La Iglesia de la Inmaculada Concepción, on Danlí ’s parque central and pleasingly flanked by palms and other verdant trees, was built between 1810 and 1817, at the end of the colonial era. Inside are five simple wood and gilt retablos (altarpieces).
On the opposite side of the square is the Museo del Cabildo (8 a.m.–noon and 1–3:45 p.m. Mon.–Fri., US$0.50), housed in a two-story building built in 1857 and showing its age. It features an odd assortment of pre-Hispanic and colonial-era trinkets, and the old caretaker will happily tell you about them if your Spanish is up to it.
Acuaducto Los Arcos are the minor ruins of Honduras’s second potable water system, built in 1770 and located in the Barrio Los Arcos, a 25-minute walk from central Danlí, only worth visiting if you’re a die-hard archaeology buff.
Danlí  is home to a burgeoning cigar industry. A dozen or so factories operate in and around the city, including Honduran Cuban Cigars, Cuban Honduran Tobacco, Plasencia Tobacco, Central American Cigar, Tabacalera Occidental, and Puros Indios, most of which welcome visitors—just knock on the door.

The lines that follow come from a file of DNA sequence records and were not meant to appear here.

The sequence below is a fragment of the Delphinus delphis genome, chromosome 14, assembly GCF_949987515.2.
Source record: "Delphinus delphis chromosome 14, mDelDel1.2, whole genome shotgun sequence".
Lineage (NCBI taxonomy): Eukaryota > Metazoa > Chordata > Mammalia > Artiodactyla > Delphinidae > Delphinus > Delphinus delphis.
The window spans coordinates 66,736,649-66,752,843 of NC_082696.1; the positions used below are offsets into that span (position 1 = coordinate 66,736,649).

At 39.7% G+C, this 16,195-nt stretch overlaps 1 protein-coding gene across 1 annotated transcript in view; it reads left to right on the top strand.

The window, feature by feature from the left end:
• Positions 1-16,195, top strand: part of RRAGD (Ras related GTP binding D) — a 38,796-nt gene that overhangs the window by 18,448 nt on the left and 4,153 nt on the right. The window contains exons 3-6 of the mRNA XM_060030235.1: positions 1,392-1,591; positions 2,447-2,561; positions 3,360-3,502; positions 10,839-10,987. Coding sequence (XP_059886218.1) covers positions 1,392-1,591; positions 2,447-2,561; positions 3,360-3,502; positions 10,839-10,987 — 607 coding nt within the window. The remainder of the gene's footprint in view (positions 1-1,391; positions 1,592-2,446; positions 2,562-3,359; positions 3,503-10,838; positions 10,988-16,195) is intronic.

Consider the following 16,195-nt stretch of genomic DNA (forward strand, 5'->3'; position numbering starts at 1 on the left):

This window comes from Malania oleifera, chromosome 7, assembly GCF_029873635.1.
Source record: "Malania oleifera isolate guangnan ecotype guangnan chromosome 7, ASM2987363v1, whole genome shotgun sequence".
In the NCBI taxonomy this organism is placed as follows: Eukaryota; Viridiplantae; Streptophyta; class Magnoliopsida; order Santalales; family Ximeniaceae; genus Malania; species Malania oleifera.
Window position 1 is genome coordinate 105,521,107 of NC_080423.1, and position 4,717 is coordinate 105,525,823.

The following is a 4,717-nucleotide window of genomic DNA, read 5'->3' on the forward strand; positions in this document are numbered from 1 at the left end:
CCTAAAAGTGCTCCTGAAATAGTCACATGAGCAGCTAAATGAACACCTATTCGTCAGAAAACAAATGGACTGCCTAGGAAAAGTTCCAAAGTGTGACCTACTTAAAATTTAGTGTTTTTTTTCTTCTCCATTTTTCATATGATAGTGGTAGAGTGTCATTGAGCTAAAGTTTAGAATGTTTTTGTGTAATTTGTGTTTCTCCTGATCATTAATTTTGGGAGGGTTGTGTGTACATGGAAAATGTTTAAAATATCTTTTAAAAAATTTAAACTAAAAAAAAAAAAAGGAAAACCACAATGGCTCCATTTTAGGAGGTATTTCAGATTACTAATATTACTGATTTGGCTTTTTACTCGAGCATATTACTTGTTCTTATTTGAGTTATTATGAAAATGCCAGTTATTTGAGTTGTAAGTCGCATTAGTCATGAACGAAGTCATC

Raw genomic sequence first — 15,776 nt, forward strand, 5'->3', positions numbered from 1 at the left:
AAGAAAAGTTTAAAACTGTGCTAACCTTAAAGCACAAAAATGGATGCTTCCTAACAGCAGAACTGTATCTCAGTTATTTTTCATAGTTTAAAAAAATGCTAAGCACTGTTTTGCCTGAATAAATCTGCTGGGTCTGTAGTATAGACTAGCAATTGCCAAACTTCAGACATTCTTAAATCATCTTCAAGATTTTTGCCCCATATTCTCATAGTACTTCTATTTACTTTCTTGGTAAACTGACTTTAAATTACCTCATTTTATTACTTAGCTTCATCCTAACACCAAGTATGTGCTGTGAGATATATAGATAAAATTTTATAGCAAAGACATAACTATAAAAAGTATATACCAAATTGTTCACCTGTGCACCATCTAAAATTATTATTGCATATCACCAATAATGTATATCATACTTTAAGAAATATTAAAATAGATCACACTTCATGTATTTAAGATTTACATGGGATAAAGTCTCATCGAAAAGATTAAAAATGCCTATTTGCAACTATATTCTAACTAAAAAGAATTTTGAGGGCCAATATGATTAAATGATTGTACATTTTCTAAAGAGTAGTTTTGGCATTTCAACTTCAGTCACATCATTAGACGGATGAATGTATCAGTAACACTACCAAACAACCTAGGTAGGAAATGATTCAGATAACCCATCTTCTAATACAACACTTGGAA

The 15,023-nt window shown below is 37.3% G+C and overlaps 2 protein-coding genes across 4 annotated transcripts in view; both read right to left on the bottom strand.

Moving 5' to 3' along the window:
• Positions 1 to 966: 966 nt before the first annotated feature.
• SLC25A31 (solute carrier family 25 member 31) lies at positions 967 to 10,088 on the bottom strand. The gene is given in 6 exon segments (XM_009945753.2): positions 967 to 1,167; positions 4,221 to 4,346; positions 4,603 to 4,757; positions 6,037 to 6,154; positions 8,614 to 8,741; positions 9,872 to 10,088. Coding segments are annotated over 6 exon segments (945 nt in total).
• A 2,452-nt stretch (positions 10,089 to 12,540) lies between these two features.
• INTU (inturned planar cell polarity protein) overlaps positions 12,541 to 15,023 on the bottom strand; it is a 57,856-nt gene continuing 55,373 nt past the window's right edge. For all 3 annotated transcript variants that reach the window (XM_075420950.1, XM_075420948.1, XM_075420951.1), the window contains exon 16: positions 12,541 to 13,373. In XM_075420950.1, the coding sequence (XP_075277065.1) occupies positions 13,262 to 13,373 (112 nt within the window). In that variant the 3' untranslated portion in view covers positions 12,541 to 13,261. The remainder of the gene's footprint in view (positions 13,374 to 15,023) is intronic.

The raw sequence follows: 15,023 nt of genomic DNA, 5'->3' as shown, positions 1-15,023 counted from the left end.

Puros Indios (tel. 504/763-1486, 8 a.m.–4 p.m., Mon.–Fri.), an excellent hand-rolling factory on the road leading from town to El Paraíso, will happily give tours (in Spanish) of its factory, which produces 25,000 cigars a day. Boxes of cigars are available for purchase direct at the factory for about half their U.S. price (starting at US$42 and up, payable in lempiras or dollars). City maps indicating cigar factories (as well as hotels, restaurants, and Internet cafés) are available at the tourism office.
This is also a cowboy town, and you’ll see several talabarterías (leather goods stores) selling saddles, hats, and other items. They can turn out good-quality products with several days’ advance order.